DOJ should receive $320 million to fund grants, collaborative efforts, community violence intervention programs, gun violence hubs, enhancement of evidence recovery and processing, and development of criminal justice-related standards to improve investigations and prosecution rates. Competitive grants should be offered in addition to guaranteed funding for states willing to create regional task forces and gun violence hubs. All funding should require an evaluation component with results available publicly without paywalls on the Office of Gun Violence Prevention website.

ED should receive $50 million to develop curricula to prevent gun violence and fully integrate it into the grade-specific curriculum for K-12 and require education in colleges. The educational materials created, especially at the college level, will be made public for use in community training programs, ads to reduce gun violence, and other applicable settings.

FEMA should receive $100 million to respond to communities affected by gun violence to provide a disaster response. The Federal Trade Commission should receive $5 million to investigate the marketing of firearms to youth and military-style weaponry. An evaluation of the entire proposal should be funded for $5 million after five to eight years of expected evaluative work. The final report will be made public, in addition to annual progress reports, and available transparently on government websites. 


Gun violence negatively affects the lives of Americans daily, with no end in sight. Firearm intervention efforts and enforcement tend to lack collaboration, data-driven insights, focus on root causes, and sustainable funding. The widespread exposure to gun violence and societal inequities in communities are generally not addressed, though they can lead to significant health and well-being impacts and a continued cycle of violence. Reducing gun violence requires a comprehensive approach through a public health lens involving community input and intervention while creating awareness of effective legal and policy strategies.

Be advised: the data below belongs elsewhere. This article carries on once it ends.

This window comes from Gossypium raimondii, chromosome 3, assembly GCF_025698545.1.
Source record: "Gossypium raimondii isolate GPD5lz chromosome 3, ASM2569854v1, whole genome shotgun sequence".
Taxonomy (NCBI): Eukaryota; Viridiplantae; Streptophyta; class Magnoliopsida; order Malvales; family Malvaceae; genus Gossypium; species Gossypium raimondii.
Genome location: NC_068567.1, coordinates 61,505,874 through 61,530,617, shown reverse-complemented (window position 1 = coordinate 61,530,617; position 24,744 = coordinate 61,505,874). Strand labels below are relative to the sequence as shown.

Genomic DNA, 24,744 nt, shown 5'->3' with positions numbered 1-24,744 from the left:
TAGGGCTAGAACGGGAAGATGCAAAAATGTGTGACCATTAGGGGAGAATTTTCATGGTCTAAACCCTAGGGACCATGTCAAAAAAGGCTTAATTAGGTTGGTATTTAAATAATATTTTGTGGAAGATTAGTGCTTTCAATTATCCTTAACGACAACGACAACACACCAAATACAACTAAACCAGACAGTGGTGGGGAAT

A shared framework between all federal, state, and local agencies is necessary to align priorities, resources, and efforts to mobilize evidence-based initiatives, collect data, and prevent gun violence. Congregating researchers, practitioners, community members, and lawmakers at a firearm-related violence symposium to share efforts, research findings, and outline future paths will be vital to violence prevention nationally. Mobilizing disaster-response-level support to communities affected by gun violence and providing preventative education can provide resources to heal and help break the cycle of violence while providing opportunities for social mobility.

Frequently Asked Questions
How does gun violence in America compare internationally?

The youth firearm-related death rate is ten times higher in the United States than in the next country of similar wealth and size. In 2021, 6 per 100,000 U.S. youth aged 1-19 died due to firearms. Canada had firearm mortality rates of 0.6 per 100,000 people, followed by Austria, France, and Switzerland with 0.3 per 100,000 deaths. Motor vehicle and pedestrian deaths are the top cause of death in youth in Australia, Austria, and Canada, with cancer being the leading cause of death in Germany, Japan, and the Netherlands. Expanding to all age ranges in the United States, Mississippi had 33.9 firearm-related deaths per 100,000 people, followed by Louisiana with 29.1.

What is the role of the Office of Gun Violence Prevention and its connection with the Safer Communities Act of 2022?